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Though you might be occupied with holy day related activities, you might be surprised how you can still eke out time to exercise

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For those of us who are hustling to cook, clean and run errands leading up to and throughout the holidays, having healthy intentions could similarly have a noticeable effect on our health.

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One of the biggest barriers to reaching fitness goals is the phrase “I will start tomorrow.” Particularly over the upcoming holy days, it might be easy to push off starting a healthy routine, in favour of preparing for the chagim.

However, making healthy changes doesn’t have to use up a lot of effort or time. In fact, in some cases it can require almost zero effort. If you are struggling to make time for your health routine, but want to be health conscious over the next few weeks’ whirlwind of yom tovim, here are a couple of tips to help you get started.

Have Healthy Intentions

There is research that suggests that simply having healthy beliefs can result in actual changes in health. A study published in Psychological Science asked 84 hotel cleaners how much exercise they performed during the day. Despite they each cleaned about 15 rooms, which requires a fair amount of physical effort, not one of them said that they got regular exercise.

The researchers told 44 of the cleaners that their daily routine satisfied the Centre for Disease and Control’s (CDC) criteria for physical activity. After following up a month later, the same 44 hotel cleaners reported losing an average of two pounds, reduced body fat, lower blood pressure, and were overall “significantly healthier”, even though they reported no other changes in their daily routine. The only thing that had changed, was their new belief that they were performing exercise.

For those of us who are hustling to cook, clean and run errands leading up to and throughout the holidays, having healthy intentions could similarly have a noticeable effect on our health.

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Walk to Shul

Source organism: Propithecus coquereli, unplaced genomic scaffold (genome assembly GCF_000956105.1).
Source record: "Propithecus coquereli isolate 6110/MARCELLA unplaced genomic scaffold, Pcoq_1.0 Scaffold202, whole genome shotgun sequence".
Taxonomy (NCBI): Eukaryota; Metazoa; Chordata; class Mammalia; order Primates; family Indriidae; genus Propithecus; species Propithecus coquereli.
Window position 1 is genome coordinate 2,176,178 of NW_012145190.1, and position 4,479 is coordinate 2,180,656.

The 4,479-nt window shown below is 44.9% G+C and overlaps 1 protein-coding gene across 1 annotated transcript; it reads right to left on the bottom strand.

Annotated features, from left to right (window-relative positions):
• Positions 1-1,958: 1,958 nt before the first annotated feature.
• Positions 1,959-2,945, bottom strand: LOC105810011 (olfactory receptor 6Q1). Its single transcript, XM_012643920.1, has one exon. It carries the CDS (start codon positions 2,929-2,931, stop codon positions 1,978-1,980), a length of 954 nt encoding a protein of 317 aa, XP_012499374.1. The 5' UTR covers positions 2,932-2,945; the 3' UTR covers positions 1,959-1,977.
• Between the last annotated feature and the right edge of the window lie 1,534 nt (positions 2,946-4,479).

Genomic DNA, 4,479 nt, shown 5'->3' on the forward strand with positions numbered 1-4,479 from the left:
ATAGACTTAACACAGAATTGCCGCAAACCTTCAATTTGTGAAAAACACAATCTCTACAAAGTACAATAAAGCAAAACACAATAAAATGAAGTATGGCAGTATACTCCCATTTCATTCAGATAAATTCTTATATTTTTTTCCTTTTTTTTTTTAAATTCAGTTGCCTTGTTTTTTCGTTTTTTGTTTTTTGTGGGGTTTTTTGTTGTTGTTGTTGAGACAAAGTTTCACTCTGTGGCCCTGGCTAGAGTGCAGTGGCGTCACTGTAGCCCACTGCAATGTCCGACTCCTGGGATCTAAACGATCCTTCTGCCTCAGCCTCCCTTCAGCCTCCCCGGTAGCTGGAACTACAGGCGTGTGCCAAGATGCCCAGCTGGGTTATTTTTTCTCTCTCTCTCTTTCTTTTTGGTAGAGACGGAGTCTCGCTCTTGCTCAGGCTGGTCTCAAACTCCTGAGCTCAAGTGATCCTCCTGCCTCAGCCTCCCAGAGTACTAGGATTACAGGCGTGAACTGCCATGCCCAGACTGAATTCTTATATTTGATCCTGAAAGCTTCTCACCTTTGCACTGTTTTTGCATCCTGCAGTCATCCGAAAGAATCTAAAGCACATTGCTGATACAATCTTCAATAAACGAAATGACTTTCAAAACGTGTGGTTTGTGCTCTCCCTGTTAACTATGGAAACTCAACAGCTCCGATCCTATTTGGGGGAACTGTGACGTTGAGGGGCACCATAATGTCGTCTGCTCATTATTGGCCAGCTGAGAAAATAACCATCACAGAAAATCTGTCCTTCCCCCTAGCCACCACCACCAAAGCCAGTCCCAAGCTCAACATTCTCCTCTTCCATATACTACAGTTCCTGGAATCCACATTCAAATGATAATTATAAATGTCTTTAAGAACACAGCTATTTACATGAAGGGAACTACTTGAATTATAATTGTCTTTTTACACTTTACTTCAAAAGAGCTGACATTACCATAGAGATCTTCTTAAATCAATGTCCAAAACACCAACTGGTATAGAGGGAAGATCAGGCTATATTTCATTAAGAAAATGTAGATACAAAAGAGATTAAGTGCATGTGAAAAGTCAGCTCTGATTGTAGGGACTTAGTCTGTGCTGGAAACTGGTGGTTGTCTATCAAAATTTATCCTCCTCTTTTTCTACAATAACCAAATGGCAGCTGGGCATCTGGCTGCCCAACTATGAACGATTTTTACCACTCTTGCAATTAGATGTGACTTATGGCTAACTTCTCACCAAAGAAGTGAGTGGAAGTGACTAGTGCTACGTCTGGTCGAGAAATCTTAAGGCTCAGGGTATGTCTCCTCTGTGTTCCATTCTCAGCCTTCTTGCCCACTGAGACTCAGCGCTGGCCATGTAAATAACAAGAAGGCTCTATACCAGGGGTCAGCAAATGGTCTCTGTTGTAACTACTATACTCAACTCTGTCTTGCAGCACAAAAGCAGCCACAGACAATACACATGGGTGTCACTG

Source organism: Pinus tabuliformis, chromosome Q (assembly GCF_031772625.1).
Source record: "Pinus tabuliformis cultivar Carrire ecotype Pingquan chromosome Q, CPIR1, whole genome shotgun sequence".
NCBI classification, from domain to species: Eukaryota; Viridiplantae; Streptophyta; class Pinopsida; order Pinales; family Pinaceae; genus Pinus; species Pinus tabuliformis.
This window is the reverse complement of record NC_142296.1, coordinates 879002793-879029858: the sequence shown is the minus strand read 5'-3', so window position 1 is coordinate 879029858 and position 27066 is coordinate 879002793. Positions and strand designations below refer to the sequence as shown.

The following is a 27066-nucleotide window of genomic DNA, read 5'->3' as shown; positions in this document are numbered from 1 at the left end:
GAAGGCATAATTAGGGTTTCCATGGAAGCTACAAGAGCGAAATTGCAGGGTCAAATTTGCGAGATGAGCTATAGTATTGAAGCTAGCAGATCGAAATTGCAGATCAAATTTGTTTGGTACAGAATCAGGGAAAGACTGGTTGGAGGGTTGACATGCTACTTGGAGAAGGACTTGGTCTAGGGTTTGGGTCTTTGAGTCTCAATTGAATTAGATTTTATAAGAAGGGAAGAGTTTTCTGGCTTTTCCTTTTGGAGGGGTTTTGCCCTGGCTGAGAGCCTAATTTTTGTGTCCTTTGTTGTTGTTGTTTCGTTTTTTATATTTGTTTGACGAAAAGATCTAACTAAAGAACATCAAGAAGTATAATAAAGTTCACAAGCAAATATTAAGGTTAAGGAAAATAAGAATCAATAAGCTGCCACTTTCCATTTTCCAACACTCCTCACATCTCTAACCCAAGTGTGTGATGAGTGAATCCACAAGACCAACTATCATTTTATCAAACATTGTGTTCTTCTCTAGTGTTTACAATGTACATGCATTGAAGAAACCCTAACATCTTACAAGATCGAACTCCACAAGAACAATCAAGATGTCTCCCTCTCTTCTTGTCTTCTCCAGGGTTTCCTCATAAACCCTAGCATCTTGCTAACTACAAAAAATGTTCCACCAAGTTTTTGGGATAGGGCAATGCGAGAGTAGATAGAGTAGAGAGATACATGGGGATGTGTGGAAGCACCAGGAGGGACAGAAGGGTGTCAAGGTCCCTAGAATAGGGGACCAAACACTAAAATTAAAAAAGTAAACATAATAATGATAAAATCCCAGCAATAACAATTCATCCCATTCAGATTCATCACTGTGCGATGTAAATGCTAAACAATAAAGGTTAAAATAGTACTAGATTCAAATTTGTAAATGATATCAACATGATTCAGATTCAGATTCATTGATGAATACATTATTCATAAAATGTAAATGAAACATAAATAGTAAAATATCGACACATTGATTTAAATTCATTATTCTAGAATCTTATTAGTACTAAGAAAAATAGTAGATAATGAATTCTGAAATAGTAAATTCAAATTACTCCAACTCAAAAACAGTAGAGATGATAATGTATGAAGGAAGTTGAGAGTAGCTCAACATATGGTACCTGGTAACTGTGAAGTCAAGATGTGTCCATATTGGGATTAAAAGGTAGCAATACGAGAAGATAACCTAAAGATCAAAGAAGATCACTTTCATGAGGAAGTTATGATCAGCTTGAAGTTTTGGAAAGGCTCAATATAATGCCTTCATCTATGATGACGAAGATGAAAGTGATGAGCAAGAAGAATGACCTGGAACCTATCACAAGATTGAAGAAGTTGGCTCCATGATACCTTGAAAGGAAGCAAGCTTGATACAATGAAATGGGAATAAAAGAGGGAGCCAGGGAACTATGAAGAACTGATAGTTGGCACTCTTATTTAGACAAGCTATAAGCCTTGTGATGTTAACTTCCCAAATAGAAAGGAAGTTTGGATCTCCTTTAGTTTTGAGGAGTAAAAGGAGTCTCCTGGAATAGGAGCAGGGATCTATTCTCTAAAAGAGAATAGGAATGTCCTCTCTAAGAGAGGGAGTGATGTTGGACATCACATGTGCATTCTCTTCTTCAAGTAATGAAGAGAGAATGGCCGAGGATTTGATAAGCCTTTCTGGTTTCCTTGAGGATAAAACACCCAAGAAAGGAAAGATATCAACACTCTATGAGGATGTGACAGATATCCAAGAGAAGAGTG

In a non-Covid world, many of us would be going to shul on Rosh Hashanah, Yom Kippur, and possibly Sukkot as well. Why not keep that routine, even if you do not attend the actual services?

There are countless studies that highlight the benefits of walking, including heart health, fat loss, improved posture, managing pain and more. As an added bonus, according to a study published in the Anxiety and Depression Association of America (ADAA), 10 minutes of walking reduces anxiety and depression symptoms similar to a 45 minute workout.

Going on a 20 minute walk to your shul and back on each of the holidays (even if you decide not to go in the building) will keep you active in between holiday meals, and help keep the routine of walking to shul once the pandemic ends.

Just a few healthy choices can help keep us on track during the holidays, to ensure that we have a winning season.

In sports there is a lot of evidence showing the importance of a good start.

In hockey, 67 per cent of the teams that score the first goal, end up winning the game. In baseball, if a player swings on the first pitch he hits nearly 100 points better than the league average (according to 2018 statistics).

Similarly, when we are competing with ourselves to become a better person than the year before, it helps to get off to a good start. Even if we can’t get into our full routine, keeping health on our minds over the holidays can build momentum going into the rest of the year.

Just a few healthy choices can help keep us on track during the holidays, to ensure that we have a winning season.

Moshe is the owner of Gentle Motion, an in-home personal training company in the Toronto area. He specializes in training people over 50, people with injuries, and chronic pain. Moshe is a certified personal trainer, nutritionist and Fascial Stretch Therapist. In addition to training, he is a published writer and public speaker.

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Thank you for choosing TheJ.Ca as your source for Canadian Jewish News.

We do news differently!

Our positioning as a Zionist News Media platform sets us apart from the rest. While other Canadian Jewish media are advocating increasingly biased progressive political and social agendas, TheJ.Ca is providing more and more readers with a welcome alternative and an ideological home.

We revealed the incursion of anti-Israel progressive elements such as IfNotNow into our communities. We have exposed the distorted hateful agenda of the “progressive” left political radicals who brought Linda Sarsour to our cities, and we were first to report on many disturbing incidents of Nazi-based hate towards Jews across Canada.

But we can’t do it alone. We need your HELP!

Our ability to thrive and grow in 2020 and beyond depends on the generosity of committed readers and supporters like you.

Monthly support is a great way to help us sustain our operations. We greatly appreciate any contributions you can make to support Jewish Journalism.

We thank you for your ongoing support.

Happy reading!

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